Deadly Sinai Attack Shows Risk in Trump's Love of Strongmen

Egypt's President Sisi rallied support for his coup saying terrorists had taken over the Sinai, and he'd restore order there. But the northern Sinai has never been more dangerous.


PARIS—Egypt has seen a lot of carnage at the hands of terrorists over the last quarter century, but never in that time has it seen anything quite so horrible as the scene that unfolded during prayers at a mosque in the northern Sinai on Friday.

In what military jargon calls a “complex attack,” at least one bomb was detonated, and as worshippers tried to flee, multiple guerrillas—perhaps dozens—caught them in a crossfire. As of Saturday morning, the death count had surpassed 300, including some 30 children.

No claim of responsibility has been made as yet, and tribal vendettas may have played a part, but on Saturday the Egyptian public prosecutor announced the gunmen were carrying ISIS flags. The worshippers reportedly were sufis, denounced as heretics by ISIS and other extremists. Many belonged to a tribe that is said to have supported military operations in the region. Some of those killed reportedly were Egyptian army conscripts. Many pertinent facts remain murky.

But U.S. President Donald Trump was quick to react. He always is when there’s a question of terrorism related to Muslims anywhere in the world (as opposed to white-guy gun collectors in the United States). And his first pronouncement was a reasonable statement—so reasonable it read like the work of an assistant rather than POTUS. He denounced the “horrible and cowardly terrorist attack on innocent and defenseless worshipers in Egypt,” which it certainly was. He said, “The world cannot tolerate terrorism, we must defeat them militarily and discredit the extremist ideology that forms the basis of their existence!” which would be good if we could.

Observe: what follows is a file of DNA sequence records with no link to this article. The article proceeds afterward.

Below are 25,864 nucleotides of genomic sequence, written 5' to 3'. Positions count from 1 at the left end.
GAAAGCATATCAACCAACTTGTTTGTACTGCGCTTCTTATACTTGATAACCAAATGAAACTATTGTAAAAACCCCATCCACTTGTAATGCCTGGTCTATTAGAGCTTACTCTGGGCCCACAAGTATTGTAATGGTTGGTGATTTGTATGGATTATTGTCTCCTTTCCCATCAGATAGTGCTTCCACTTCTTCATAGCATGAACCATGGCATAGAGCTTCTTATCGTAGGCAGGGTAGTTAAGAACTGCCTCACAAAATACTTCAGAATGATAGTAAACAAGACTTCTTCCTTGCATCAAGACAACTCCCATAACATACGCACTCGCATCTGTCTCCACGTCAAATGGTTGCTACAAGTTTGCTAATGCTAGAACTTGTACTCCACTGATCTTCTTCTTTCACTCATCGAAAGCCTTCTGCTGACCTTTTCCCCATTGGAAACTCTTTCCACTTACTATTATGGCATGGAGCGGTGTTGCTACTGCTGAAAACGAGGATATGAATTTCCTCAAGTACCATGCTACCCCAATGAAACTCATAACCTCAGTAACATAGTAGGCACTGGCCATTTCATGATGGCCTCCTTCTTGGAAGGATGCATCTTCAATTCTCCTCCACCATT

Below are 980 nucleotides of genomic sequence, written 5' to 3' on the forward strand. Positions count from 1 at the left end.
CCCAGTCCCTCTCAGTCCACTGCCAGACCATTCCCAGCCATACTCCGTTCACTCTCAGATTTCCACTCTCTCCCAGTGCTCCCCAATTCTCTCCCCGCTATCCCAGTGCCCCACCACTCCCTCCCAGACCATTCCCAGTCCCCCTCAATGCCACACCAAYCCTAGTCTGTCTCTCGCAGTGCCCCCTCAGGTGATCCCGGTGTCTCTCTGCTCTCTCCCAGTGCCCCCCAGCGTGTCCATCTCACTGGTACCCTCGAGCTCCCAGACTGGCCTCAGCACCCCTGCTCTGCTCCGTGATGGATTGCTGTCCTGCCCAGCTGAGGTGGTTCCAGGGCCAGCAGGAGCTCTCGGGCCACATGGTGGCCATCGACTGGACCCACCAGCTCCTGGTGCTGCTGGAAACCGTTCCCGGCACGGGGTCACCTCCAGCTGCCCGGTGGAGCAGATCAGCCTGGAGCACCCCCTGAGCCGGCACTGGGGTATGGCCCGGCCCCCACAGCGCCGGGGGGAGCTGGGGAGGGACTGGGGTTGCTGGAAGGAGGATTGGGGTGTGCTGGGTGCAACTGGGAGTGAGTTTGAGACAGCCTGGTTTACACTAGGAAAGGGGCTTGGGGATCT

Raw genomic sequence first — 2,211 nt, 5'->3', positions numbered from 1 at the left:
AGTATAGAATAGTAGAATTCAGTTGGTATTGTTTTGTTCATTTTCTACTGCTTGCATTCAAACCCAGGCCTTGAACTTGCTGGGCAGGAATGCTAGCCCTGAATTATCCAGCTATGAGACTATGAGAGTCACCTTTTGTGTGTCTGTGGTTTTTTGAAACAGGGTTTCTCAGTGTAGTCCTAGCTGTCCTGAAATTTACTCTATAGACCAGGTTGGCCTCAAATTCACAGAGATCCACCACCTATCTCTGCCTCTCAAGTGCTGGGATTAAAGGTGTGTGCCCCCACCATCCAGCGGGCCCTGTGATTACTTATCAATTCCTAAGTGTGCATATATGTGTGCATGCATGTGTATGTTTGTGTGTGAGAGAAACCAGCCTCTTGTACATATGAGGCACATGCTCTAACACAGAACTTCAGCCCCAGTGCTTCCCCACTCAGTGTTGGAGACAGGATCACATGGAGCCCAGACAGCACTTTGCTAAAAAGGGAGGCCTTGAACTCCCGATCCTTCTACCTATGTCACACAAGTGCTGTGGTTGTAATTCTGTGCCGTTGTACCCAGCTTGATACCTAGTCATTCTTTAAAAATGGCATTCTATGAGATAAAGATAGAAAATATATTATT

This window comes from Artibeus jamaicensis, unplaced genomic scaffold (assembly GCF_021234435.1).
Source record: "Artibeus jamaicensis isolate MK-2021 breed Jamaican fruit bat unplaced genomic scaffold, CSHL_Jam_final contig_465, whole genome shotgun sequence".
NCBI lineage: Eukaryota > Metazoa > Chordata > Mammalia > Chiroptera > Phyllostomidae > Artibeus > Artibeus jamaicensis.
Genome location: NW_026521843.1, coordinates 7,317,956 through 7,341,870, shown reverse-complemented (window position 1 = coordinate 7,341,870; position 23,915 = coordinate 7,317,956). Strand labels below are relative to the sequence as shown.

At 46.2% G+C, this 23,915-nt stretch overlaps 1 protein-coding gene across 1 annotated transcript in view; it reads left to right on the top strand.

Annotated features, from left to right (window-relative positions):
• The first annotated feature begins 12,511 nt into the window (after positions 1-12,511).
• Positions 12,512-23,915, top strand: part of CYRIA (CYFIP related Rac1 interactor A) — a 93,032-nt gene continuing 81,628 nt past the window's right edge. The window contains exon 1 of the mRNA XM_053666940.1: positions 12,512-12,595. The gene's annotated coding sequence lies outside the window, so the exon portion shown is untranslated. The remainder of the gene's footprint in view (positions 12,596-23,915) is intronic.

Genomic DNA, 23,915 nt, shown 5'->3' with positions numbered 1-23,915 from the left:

But his next tweet, three hours later, was pure Trump—a truly ugly, sinister and self-interested non sequitur:

“Will be calling the President of Egypt in a short while to discuss the tragic terrorist attack, with so much loss of life. We have to get TOUGHER AND SMARTER than ever before, and we will. Need the WALL, need the BAN! God bless the people of Egypt.”

Nothing about an attack in northern Sinai suggests the need for a wall between the United States and Mexico. (Other Trump tweets suggest he’s desperate to get that project started again.) And all the victims at the Sinai mosque were Muslims—should they be on the list of those banned? As for that last sentence, well, yes, God bless the people of Egypt and God help them as long as Trump is messing around in their affairs.

The Middle East has long been a world of trouble that every so often troubles the world. There are resentments born of colonial history, hatreds rooted in tribal rivalries, riches attached to vast quantities of oil and gas. There are burgeoning populations of young people massively frustrated by their governments because jobs are short, and there is a vast surplus of men and women who claim the one God is their God, giving them the right to slaughter their enemies.

Prudent leaders in the United States and Europe have known to tread carefully in the Middle East. Rash ones have created disasters. The most notable example was the U.S.-led invasion of Iraq in 2003, when President George W. Bush toppled the tyrant Saddam Hussein with no clearly thought-out plan to replace him.

Trump may or may not have thought that Bush’s Iraq operation was foolish. He says he was against it, but that’s hard to know, since he claims whatever is convenient at any given moment, and nobody gave a damn in those days what Donald Trump thought about the Middle East.

But today we have to, and what we have seen of his policies is not encouraging. His desire to see order imposed has attracted him to those leaders in the region who present themselves as tough guys, and say they are fighting terror, whether they are successful or not.